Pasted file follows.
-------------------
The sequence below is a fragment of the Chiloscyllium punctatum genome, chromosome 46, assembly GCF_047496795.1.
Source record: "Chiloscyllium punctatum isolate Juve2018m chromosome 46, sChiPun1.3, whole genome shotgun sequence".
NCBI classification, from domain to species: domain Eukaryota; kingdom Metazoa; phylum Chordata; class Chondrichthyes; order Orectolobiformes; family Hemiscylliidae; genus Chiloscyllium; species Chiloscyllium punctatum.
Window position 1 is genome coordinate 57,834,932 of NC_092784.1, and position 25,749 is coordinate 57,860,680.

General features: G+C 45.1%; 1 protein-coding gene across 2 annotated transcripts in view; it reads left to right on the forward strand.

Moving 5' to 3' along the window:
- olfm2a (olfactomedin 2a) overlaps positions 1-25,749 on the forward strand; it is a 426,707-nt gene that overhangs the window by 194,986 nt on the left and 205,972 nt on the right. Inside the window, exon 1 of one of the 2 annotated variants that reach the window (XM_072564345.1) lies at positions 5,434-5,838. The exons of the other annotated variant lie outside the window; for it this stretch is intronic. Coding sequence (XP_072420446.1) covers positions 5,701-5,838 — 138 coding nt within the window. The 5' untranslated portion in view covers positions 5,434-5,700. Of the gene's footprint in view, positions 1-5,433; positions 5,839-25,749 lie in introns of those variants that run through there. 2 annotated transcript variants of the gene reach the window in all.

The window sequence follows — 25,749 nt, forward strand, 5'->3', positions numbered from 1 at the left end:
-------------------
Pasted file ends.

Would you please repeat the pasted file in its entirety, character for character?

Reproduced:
The sequence below is a fragment of the Chiloscyllium punctatum genome, chromosome 46, assembly GCF_047496795.1.
Source record: "Chiloscyllium punctatum isolate Juve2018m chromosome 46, sChiPun1.3, whole genome shotgun sequence".
NCBI classification, from domain to species: domain Eukaryota; kingdom Metazoa; phylum Chordata; class Chondrichthyes; order Orectolobiformes; family Hemiscylliidae; genus Chiloscyllium; species Chiloscyllium punctatum.
Window position 1 is genome coordinate 57,834,932 of NC_092784.1, and position 25,749 is coordinate 57,860,680.

General features: G+C 45.1%; 1 protein-coding gene across 2 annotated transcripts in view; it reads left to right on the forward strand.

Moving 5' to 3' along the window:
- olfm2a (olfactomedin 2a) overlaps positions 1-25,749 on the forward strand; it is a 426,707-nt gene that overhangs the window by 194,986 nt on the left and 205,972 nt on the right. Inside the window, exon 1 of one of the 2 annotated variants that reach the window (XM_072564345.1) lies at positions 5,434-5,838. The exons of the other annotated variant lie outside the window; for it this stretch is intronic. Coding sequence (XP_072420446.1) covers positions 5,701-5,838 — 138 coding nt within the window. The 5' untranslated portion in view covers positions 5,434-5,700. Of the gene's footprint in view, positions 1-5,433; positions 5,839-25,749 lie in introns of those variants that run through there. 2 annotated transcript variants of the gene reach the window in all.

The window sequence follows — 25,749 nt, forward strand, 5'->3', positions numbered from 1 at the left end: